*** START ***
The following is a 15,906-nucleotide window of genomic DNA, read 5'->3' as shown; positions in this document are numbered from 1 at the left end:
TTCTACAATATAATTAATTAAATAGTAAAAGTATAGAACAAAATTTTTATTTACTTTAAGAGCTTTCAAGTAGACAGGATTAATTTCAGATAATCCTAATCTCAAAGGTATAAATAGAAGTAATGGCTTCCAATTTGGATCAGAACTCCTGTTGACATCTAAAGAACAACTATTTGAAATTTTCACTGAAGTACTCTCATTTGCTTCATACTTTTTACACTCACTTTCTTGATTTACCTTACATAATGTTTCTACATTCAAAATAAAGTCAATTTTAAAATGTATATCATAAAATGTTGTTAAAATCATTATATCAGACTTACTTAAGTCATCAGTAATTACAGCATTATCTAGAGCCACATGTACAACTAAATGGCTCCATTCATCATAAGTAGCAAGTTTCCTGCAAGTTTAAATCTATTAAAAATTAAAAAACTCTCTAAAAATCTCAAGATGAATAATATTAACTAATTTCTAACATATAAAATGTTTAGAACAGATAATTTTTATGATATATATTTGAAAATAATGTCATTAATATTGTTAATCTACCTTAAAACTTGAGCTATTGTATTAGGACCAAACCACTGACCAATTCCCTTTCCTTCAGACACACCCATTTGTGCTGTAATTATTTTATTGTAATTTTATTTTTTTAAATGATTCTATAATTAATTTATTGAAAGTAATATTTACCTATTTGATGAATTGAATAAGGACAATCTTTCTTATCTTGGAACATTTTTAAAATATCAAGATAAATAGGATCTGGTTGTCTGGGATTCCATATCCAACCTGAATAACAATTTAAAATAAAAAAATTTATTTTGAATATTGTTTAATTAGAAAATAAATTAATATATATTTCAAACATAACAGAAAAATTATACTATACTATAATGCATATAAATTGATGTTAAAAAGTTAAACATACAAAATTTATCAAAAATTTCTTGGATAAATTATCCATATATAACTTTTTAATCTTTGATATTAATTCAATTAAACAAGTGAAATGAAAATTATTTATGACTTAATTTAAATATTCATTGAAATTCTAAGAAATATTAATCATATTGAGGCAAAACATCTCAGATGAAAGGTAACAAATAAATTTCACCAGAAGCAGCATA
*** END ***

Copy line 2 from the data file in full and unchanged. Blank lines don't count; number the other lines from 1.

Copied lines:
TTCTACAATATAATTAATTAAATAGTAAAAGTATAGAACAAAATTTTTATTTACTTTAAGAGCTTTCAAGTAGACAGGATTAATTTCAGATAATCCTAATCTCAAAGGTATAAATAGAAGTAATGGCTTCCAATTTGGATCAGAACTCCTGTTGACATCTAAAGAACAACTATTTGAAATTTTCACTGAAGTACTCTCATTTGCTTCATACTTTTTACACTCACTTTCTTGATTTACCTTACATAATGTTTCTACATTCAAAATAAAGTCAATTTTAAAATGTATATCATAAAATGTTGTTAAAATCATTATATCAGACTTACTTAAGTCATCAGTAATTACAGCATTATCTAGAGCCACATGTACAACTAAATGGCTCCATTCATCATAAGTAGCAAGTTTCCTGCAAGTTTAAATCTATTAAAAATTAAAAAACTCTCTAAAAATCTCAAGATGAATAATATTAACTAATTTCTAACATATAAAATGTTTAGAACAGATAATTTTTATGATATATATTTGAAAATAATGTCATTAATATTGTTAATCTACCTTAAAACTTGAGCTATTGTATTAGGACCAAACCACTGACCAATTCCCTTTCCTTCAGACACACCCATTTGTGCTGTAATTATTTTATTGTAATTTTATTTTTTTAAATGATTCTATAATTAATTTATTGAAAGTAATATTTACCTATTTGATGAATTGAATAAGGACAATCTTTCTTATCTTGGAACATTTTTAAAATATCAAGATAAATAGGATCTGGTTGTCTGGGATTCCATATCCAACCTGAATAACAATTTAAAATAAAAAAATTTATTTTGAATATTGTTTAATTAGAAAATAAATTAATATATATTTCAAACATAACAGAAAAATTATACTATACTATAATGCATATAAATTGATGTTAAAAAGTTAAACATACAAAATTTATCAAAAATTTCTTGGATAAATTATCCATATATAACTTTTTAATCTTTGATATTAATTCAATTAAACAAGTGAAATGAAAATTATTTATGACTTAATTTAAATATTCATTGAAATTCTAAGAAATATTAATCATATTGAGGCAAAACATCTCAGATGAAAGGTAACAAATAAATTTCACCAGAAGCAGCATA